09 A miña amiga (Xosé Quintas Canella)
Beautiful song inspired by the medieval Galician-Portuguese lyric and composed by the musician Xosé Quintas Canella, for whom we feel great admiration and respect and want to pay tribute with our version, which in this case has the collaboration of one of the most privileged voices that we have heard in the last times: Diana Navarro.

10 Na Frouseira (Traditional Romance)
Three-part suite inspired by the death of Marshal Pardo de Cela in front of Mondoñedo Cathedral, ordered by the Catholic Monarchs.

11 Maravillosos et piadosos
Cantiga (song) 139 dedicated to the Holy Mary and attributed to King Alfonso X “The Wise.” In this theme we have the invaluable collaboration of Xulia Cea and the Choral “Canta Compaña.”

12 Ven bailar Carmiña (Traditional Galician)
A classic in Galician traditional music, played as we like: In our own way.

13 Vía Láctea
From immemorial times, the way of stars outlined in the sky known as the Milky Way was a guide for many pilgrims who, guided by its light, reached the Galician Finisterre, where they were amazed by the vast Atlantic Ocean and the breathtaking sunsets that can be seen from there.

14 Sabor a Santa María
Cantigas de Santa Maria, number 328 and 215, whose composition is attributed to King Alfonso X “The Wise,” although there are theories that defend the Galician troubadour, poet and composer Airas Nunes to be the author of a large number of them, including these ones.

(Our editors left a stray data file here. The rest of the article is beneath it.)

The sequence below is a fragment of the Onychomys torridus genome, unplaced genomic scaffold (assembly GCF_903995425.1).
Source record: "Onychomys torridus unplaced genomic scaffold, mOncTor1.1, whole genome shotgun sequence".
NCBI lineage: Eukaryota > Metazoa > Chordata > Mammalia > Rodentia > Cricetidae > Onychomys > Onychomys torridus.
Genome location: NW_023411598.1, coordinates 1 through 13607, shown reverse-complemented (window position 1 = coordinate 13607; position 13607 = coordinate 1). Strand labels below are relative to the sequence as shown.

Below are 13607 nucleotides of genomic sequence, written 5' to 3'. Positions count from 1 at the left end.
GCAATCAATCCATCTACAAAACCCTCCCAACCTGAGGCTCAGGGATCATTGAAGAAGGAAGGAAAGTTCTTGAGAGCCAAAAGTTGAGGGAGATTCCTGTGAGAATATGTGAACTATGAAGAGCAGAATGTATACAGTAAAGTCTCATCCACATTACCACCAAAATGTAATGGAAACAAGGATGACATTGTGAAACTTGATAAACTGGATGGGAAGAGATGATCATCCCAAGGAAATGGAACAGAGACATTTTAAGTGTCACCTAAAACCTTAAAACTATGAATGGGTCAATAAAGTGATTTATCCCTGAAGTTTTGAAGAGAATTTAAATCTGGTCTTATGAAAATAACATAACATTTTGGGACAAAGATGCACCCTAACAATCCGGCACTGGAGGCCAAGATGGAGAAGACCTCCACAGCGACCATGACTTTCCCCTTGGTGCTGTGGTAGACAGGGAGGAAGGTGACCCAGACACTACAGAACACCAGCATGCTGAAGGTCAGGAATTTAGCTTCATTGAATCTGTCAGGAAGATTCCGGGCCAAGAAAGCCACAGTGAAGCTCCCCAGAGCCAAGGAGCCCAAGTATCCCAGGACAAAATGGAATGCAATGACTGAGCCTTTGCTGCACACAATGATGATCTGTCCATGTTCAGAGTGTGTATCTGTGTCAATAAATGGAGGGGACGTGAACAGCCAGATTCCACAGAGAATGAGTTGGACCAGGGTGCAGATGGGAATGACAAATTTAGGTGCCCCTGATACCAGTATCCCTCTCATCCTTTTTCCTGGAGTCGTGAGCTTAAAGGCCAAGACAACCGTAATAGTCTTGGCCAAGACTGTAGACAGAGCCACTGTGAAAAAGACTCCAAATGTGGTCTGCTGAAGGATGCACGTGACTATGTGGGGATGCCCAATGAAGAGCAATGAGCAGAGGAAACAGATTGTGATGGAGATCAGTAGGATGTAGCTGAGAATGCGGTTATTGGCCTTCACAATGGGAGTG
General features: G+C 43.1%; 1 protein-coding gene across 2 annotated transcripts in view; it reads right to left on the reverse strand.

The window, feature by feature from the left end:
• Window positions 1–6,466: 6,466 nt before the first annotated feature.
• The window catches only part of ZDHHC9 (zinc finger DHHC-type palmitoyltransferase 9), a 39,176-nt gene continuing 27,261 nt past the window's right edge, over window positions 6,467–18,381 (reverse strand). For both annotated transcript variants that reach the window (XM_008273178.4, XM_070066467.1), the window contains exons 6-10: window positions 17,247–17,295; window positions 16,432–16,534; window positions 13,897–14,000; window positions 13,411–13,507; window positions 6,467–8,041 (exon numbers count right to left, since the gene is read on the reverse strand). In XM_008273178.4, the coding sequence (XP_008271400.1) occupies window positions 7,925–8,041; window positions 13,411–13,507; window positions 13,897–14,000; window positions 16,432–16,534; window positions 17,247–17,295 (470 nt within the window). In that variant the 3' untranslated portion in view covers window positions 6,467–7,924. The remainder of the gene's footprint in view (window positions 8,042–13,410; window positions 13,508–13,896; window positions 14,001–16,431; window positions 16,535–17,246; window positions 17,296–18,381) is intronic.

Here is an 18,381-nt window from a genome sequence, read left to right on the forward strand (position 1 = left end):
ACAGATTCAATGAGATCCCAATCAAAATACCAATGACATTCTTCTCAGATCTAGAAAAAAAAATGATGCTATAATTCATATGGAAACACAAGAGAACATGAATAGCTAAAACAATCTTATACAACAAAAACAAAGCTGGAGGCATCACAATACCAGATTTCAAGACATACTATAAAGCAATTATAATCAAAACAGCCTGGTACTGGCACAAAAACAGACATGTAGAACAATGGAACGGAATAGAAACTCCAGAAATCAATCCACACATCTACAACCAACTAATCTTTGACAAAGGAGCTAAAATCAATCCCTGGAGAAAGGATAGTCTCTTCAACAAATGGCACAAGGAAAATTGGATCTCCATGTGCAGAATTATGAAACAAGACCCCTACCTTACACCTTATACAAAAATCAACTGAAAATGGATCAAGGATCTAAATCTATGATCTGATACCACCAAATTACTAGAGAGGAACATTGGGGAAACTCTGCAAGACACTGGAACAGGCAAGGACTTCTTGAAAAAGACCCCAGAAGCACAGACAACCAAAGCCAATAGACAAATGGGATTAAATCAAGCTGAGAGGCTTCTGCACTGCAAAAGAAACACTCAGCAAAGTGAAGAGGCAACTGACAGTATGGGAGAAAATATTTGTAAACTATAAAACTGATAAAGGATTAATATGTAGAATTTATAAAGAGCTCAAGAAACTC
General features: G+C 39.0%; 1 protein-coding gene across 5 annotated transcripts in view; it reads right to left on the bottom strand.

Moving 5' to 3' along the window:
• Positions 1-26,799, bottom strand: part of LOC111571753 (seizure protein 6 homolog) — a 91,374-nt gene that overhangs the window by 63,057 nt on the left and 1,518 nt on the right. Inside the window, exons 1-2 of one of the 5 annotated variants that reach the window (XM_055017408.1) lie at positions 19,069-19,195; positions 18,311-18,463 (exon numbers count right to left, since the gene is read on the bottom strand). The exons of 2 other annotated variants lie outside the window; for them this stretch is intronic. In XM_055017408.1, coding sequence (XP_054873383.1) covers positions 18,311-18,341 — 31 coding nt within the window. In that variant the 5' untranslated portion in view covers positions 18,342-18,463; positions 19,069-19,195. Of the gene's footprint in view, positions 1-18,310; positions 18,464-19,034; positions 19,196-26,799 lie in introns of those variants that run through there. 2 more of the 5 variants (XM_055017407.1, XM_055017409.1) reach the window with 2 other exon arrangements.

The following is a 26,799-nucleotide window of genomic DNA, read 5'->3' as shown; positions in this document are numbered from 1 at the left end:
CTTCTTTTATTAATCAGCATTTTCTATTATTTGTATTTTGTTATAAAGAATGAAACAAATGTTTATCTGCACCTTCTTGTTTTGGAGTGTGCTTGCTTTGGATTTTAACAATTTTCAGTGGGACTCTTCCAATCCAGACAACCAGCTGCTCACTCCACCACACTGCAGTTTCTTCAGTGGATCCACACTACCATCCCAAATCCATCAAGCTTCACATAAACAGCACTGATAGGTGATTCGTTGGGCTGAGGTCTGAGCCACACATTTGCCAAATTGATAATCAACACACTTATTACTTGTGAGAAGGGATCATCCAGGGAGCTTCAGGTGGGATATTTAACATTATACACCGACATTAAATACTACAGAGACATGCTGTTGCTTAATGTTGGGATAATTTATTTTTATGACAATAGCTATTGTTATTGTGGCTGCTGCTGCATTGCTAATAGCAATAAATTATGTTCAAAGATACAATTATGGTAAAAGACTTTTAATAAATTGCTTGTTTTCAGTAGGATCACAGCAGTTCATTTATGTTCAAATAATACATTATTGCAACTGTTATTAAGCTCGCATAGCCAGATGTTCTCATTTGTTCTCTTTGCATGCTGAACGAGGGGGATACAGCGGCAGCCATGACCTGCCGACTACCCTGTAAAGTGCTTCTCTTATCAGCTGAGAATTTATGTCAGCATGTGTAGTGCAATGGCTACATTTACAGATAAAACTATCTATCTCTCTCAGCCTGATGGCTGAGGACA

15 Trasmontana
Piece inspired in the old “agarrados” (traditional dance) that often made the people of Galicia dance, and with our arrangements and treatment, we intend to continue doing so.

16 Romance de Don Gaiferos (Traditional Romance)
William X, Duke of Aquitaine, is probably the protagonist of this romance, perhaps one of the oldest preserved in Galician. With Germanic origins, it belongs to the Carolingian cycle, was sung by the minstrels and subsequently by the blind, and came to our days thanks to them. Gaiferos de Mormaltán is the noble name of this figure, who arrived as a pilgrim at Compostela where he died in front of the Apostle St. James.

This is our version of a particular theme recovered and recorded for the first time by the musicologist from Ourense – D. Faustino Santalices – to whom we owe the legacy of many “cantigas” he recovered, as well as the revitalization of the hurdy-gurdy, an instrument that he studied, rebuilt and with which left the most interesting recordings on an LP made in 1949.

Pat Kilbride: Acoustic guitar on tracks III and VIII, voice on tracks III and IV.
Miro Casabella: Voice on track VII
Xocas Meijide: clarinet and bass clarinet on track VIII
Diana Navarro: Voices on track IX
Xulia Cea: Voice on track X
Choral “Canta Compaña” Voices on track X
Miguel Queixas, Miguel Cabana and Rubén Montes: bata drums on track X
Rubén Montes: Cajón on track XII
Nani García: Keyboards on tracks IX, X and XVThis C.D. was recorded at “Bruar” Studios at A Coruña.

Bieito Romero and Xabier Ferreiro were the artistic producers of this work, with the key collaboration of all group members.
Mixed at the “Bruar” Studios at A Coruña, by Xabier.

Technical recording and mixing:
Xabier Ferreiro
Technical assistants: Nicolás Vieira and Bruno Area
CD Art: Estefanía Domínguez Cagigao

Feel free to find out more info at their Official Site : www.luarnalubre.com